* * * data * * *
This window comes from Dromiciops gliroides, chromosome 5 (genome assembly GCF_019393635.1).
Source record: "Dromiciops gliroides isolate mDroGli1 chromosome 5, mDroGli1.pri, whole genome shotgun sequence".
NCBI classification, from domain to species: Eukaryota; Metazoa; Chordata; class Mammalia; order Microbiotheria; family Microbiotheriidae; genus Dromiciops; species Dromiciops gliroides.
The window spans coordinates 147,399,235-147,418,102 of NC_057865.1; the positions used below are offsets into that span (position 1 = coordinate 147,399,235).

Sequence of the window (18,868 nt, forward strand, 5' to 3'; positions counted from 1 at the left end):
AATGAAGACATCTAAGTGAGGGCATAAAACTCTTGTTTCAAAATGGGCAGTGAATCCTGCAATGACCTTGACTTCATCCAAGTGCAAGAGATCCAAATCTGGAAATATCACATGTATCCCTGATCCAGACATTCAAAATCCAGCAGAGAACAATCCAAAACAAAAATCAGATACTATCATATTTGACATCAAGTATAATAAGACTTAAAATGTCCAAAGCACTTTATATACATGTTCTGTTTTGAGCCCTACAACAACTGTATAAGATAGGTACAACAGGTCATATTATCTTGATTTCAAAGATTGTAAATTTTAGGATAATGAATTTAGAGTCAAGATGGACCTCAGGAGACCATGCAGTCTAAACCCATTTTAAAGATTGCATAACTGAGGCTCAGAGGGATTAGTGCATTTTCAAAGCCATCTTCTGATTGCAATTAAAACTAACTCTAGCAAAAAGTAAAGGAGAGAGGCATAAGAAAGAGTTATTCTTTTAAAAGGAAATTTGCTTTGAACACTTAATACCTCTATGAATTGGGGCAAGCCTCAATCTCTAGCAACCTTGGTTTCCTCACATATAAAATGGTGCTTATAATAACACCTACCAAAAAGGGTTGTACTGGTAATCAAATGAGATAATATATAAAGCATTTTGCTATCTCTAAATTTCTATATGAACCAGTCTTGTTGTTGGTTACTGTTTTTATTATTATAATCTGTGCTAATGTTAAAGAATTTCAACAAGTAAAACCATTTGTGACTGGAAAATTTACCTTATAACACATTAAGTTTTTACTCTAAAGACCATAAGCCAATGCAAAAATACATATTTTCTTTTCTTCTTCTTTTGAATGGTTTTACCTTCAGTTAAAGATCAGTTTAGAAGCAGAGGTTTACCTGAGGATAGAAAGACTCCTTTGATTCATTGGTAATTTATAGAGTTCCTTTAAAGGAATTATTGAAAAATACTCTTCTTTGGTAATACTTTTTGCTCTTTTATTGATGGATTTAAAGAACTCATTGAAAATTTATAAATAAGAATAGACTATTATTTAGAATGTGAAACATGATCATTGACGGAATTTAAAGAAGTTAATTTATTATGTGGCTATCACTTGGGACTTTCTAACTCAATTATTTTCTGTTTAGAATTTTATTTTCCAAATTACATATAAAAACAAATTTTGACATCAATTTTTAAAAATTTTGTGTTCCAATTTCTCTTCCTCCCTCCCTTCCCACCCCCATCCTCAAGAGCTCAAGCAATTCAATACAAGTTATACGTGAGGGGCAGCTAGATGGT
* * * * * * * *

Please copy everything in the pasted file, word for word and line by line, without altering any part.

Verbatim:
This window comes from Dromiciops gliroides, chromosome 5 (genome assembly GCF_019393635.1).
Source record: "Dromiciops gliroides isolate mDroGli1 chromosome 5, mDroGli1.pri, whole genome shotgun sequence".
NCBI classification, from domain to species: Eukaryota; Metazoa; Chordata; class Mammalia; order Microbiotheria; family Microbiotheriidae; genus Dromiciops; species Dromiciops gliroides.
The window spans coordinates 147,399,235-147,418,102 of NC_057865.1; the positions used below are offsets into that span (position 1 = coordinate 147,399,235).

Sequence of the window (18,868 nt, forward strand, 5' to 3'; positions counted from 1 at the left end):
AATGAAGACATCTAAGTGAGGGCATAAAACTCTTGTTTCAAAATGGGCAGTGAATCCTGCAATGACCTTGACTTCATCCAAGTGCAAGAGATCCAAATCTGGAAATATCACATGTATCCCTGATCCAGACATTCAAAATCCAGCAGAGAACAATCCAAAACAAAAATCAGATACTATCATATTTGACATCAAGTATAATAAGACTTAAAATGTCCAAAGCACTTTATATACATGTTCTGTTTTGAGCCCTACAACAACTGTATAAGATAGGTACAACAGGTCATATTATCTTGATTTCAAAGATTGTAAATTTTAGGATAATGAATTTAGAGTCAAGATGGACCTCAGGAGACCATGCAGTCTAAACCCATTTTAAAGATTGCATAACTGAGGCTCAGAGGGATTAGTGCATTTTCAAAGCCATCTTCTGATTGCAATTAAAACTAACTCTAGCAAAAAGTAAAGGAGAGAGGCATAAGAAAGAGTTATTCTTTTAAAAGGAAATTTGCTTTGAACACTTAATACCTCTATGAATTGGGGCAAGCCTCAATCTCTAGCAACCTTGGTTTCCTCACATATAAAATGGTGCTTATAATAACACCTACCAAAAAGGGTTGTACTGGTAATCAAATGAGATAATATATAAAGCATTTTGCTATCTCTAAATTTCTATATGAACCAGTCTTGTTGTTGGTTACTGTTTTTATTATTATAATCTGTGCTAATGTTAAAGAATTTCAACAAGTAAAACCATTTGTGACTGGAAAATTTACCTTATAACACATTAAGTTTTTACTCTAAAGACCATAAGCCAATGCAAAAATACATATTTTCTTTTCTTCTTCTTTTGAATGGTTTTACCTTCAGTTAAAGATCAGTTTAGAAGCAGAGGTTTACCTGAGGATAGAAAGACTCCTTTGATTCATTGGTAATTTATAGAGTTCCTTTAAAGGAATTATTGAAAAATACTCTTCTTTGGTAATACTTTTTGCTCTTTTATTGATGGATTTAAAGAACTCATTGAAAATTTATAAATAAGAATAGACTATTATTTAGAATGTGAAACATGATCATTGACGGAATTTAAAGAAGTTAATTTATTATGTGGCTATCACTTGGGACTTTCTAACTCAATTATTTTCTGTTTAGAATTTTATTTTCCAAATTACATATAAAAACAAATTTTGACATCAATTTTTAAAAATTTTGTGTTCCAATTTCTCTTCCTCCCTCCCTTCCCACCCCCATCCTCAAGAGCTCAAGCAATTCAATACAAGTTATACGTGAGGGGCAGCTAGATGGT